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Discovery is both a discrete phase in software development and continuous activity throughout a project's lifetime. But what exactly is discovery and why is it so important?

What is Discovery?

Every software project starts with uncertainty. Precisely how much will depend on any number of contextual factors such as domain complexity, project size, technological constraints, market-forces, personnel, and so on. It will also depend on how far you’ve taken your product idea - is it still just an idea, requiring proper analysis, validation and market research, or do you have you have a clear vision of what is to be built and the market it is serving. These are very different starting points.

Our job as engineers, designers and product specialists is to mitigate as much uncertainty as possible before undertaking the work. After all, the greater the uncertainty, the more difficult it will be to determine the effort required to build the software. Therefore, before we can give any sense of the cost of developing a product, we must map out and understand as much of the scope, complexity and uncertainty as we possibly can. We do that in a distinct lifecycle phase known as Discovery.

When do you do Discovery?

If you require any kind of cost estimate for a project, then your delivery partner will insist on doing a formal discovery. It’s almost impossible to size a project without it.

Discovery preceeds actual development, but nearly all the activities undertaken during discovery are things that will be done on the project regardless - by front-loading them into a formal discovery phase, the development team has the opportunity to really understand the size, scope and complexity of the challenge.

Just how much discovery is required will depend on how many knowns and unknowns you are dealing with. Clearly, the more time you spend in discovery, the more accurate your estimates will be. The main purpose of discovery therefore is to narrow the ‘cone of uncertainty’ and hence reduce the variance in pricing.

Cone of Uncertainty

But, of course, time is finite and so there is a fundamental trade-off between doing just enough to create an estimate (always an inexact science) versus doing too little and potentially leaving a bunch of unknowns on the table - unknowns which will come back to bite you later.

Is Discovery Always Required?

Not all projects require a formal discovery phase. If you are still at the drawing board, playing with a nebulous idea, then you will first have to go through some form of Product Definition to properly validate and define the ask. There is simply no point sizing a piece of work if you have no understanding of what is to be built or even if there is a market for your product.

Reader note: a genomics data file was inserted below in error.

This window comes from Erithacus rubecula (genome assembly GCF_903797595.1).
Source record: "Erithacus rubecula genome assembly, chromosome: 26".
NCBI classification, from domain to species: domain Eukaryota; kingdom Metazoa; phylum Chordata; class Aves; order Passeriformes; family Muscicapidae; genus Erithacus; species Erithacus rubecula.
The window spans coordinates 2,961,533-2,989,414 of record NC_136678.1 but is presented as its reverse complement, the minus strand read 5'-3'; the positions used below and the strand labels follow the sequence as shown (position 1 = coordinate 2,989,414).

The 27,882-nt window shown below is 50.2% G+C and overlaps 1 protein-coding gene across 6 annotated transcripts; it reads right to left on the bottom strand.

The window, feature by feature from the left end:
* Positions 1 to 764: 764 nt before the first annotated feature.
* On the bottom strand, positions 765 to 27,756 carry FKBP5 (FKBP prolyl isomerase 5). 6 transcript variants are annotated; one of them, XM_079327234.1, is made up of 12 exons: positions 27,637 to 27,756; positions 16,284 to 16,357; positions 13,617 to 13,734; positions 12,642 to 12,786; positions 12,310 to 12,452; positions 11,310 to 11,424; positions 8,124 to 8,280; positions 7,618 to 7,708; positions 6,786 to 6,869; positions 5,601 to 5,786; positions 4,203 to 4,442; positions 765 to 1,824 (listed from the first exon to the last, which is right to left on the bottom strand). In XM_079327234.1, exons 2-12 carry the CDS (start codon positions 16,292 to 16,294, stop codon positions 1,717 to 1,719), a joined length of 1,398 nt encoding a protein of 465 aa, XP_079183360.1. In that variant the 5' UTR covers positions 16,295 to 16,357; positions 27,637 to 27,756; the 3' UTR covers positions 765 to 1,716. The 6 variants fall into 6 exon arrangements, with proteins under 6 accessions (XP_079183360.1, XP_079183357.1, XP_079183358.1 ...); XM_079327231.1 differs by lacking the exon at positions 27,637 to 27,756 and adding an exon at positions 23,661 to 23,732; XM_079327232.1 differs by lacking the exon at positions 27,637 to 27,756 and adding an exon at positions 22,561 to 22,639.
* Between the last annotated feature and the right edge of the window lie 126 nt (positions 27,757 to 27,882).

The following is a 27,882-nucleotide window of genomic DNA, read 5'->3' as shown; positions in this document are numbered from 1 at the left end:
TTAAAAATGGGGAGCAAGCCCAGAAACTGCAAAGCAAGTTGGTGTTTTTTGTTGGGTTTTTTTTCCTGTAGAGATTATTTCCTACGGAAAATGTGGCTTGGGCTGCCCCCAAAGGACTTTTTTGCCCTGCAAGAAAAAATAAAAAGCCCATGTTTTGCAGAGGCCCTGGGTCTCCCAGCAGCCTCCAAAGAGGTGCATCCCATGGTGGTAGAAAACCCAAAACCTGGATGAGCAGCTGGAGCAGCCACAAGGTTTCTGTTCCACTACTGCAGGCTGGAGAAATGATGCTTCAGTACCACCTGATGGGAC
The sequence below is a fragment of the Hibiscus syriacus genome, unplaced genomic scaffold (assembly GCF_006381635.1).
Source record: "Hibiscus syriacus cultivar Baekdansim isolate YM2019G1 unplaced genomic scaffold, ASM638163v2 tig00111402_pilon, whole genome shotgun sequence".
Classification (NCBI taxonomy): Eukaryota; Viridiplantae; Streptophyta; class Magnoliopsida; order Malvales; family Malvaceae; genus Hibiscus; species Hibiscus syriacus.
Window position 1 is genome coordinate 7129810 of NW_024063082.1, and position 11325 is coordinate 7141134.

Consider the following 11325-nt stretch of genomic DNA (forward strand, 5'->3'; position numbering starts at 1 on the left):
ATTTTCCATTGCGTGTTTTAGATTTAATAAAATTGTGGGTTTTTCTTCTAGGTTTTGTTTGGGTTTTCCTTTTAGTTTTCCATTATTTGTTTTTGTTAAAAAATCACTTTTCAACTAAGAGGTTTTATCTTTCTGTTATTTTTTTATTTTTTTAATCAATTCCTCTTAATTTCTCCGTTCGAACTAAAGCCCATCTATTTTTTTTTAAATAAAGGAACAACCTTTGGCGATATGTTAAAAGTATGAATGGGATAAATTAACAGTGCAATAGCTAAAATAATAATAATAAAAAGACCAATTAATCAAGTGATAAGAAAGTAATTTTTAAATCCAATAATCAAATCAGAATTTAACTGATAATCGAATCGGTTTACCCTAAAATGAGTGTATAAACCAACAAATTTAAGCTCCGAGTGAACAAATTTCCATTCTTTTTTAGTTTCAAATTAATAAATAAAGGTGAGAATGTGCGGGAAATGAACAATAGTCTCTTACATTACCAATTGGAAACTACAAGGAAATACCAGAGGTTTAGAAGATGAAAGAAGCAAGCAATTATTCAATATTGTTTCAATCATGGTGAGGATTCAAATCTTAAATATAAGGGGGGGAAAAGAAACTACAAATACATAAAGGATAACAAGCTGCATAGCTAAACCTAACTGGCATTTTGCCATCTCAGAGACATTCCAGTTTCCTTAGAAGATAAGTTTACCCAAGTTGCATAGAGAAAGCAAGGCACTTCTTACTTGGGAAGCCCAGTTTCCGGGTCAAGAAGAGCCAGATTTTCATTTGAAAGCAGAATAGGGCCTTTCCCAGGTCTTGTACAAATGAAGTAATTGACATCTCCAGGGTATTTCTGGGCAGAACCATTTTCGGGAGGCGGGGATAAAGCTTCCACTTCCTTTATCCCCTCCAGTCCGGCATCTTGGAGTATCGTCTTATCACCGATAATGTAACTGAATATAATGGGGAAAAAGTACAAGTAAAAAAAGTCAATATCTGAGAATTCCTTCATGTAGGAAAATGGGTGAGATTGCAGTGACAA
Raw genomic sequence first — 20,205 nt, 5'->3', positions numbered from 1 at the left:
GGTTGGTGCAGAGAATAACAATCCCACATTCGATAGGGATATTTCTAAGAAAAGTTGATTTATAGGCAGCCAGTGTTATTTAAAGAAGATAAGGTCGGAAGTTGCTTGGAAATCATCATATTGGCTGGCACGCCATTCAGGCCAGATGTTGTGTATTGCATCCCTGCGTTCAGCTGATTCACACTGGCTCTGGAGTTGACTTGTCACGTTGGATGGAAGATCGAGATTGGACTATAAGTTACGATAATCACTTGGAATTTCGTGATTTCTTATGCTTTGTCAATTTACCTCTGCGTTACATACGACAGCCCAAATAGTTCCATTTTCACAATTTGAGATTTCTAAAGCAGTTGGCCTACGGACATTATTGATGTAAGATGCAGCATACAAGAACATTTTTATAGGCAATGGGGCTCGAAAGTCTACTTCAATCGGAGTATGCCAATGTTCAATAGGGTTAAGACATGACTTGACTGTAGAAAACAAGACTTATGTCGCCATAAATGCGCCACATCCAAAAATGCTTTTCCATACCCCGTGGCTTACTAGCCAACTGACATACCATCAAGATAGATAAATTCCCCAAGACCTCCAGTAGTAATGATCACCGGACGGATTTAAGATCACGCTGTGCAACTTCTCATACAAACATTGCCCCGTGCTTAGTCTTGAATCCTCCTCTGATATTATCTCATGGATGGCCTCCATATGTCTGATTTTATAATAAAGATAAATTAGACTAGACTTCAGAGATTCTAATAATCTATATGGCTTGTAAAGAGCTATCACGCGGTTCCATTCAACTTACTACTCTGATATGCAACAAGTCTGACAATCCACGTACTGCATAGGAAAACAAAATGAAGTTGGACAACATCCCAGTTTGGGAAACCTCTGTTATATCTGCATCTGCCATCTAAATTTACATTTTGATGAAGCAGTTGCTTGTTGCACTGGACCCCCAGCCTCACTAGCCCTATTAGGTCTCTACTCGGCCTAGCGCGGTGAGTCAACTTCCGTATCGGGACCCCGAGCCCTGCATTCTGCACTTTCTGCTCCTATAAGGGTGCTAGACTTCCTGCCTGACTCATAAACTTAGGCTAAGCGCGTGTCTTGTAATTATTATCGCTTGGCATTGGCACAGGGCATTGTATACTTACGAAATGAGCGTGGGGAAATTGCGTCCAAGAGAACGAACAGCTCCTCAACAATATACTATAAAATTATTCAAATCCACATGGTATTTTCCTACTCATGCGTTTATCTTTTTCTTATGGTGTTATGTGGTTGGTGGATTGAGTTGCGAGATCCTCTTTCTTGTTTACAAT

We will often be engaged on a pure time and materials (T&M) basis in which case we may avoid the discrete discovery phase altogether and instead incorporate the discovery activities into the main project timeline. In many ways, discovery is never done. It is continuous task - as new requirements or opportunities arise within your business, the need to manage complexity and uncertainty never goes away. Managing risk and the unknown is a near constant in software development.

What are the outputs of Discovery?

The actual outputs of a discovery phase will vary project to project. The following are just some of the things a team may choose to do to move the dial forward and build a picture of what needs to be built.

  • Build prototypes to mitigate unknowns and complex challenges
  • Create an initial roadmap and backlog of user stories
  • Define delivery themes condensed into high-level epics
  • Identify key personas and system stakeholders
  • Identify paths that achieve highest positive impact
  • Develop UI wireframes or clickable demos
  • Define the solution architecture including technology stack
  • Verify 3rd party integrations
  • Create initial delivery plan, milestone definitions, resourcing, etc
  • Define a project charter and communication plan
  • Estimate the effort to build the software

Many of the tasks and outputs will focus on technological uncertainty e.g. 3rd party integrations or technology choices. For example, we recently completed work on a cross-platform 3-dimensional modeling application, and a good chunk of the discovery was spent comparing an established technology platform with a radical new approach. The new approach promised greater productivity, however developers are often drawn to shiny new things like moths to a flame, and to their peril - the lack of maturity in new technologies will often lead to a whole new world of pain. So, we had to prove that the new approach was not just viable, but that it was indeed more productive and easier to use. (Which it was, and proved to be the right choice.)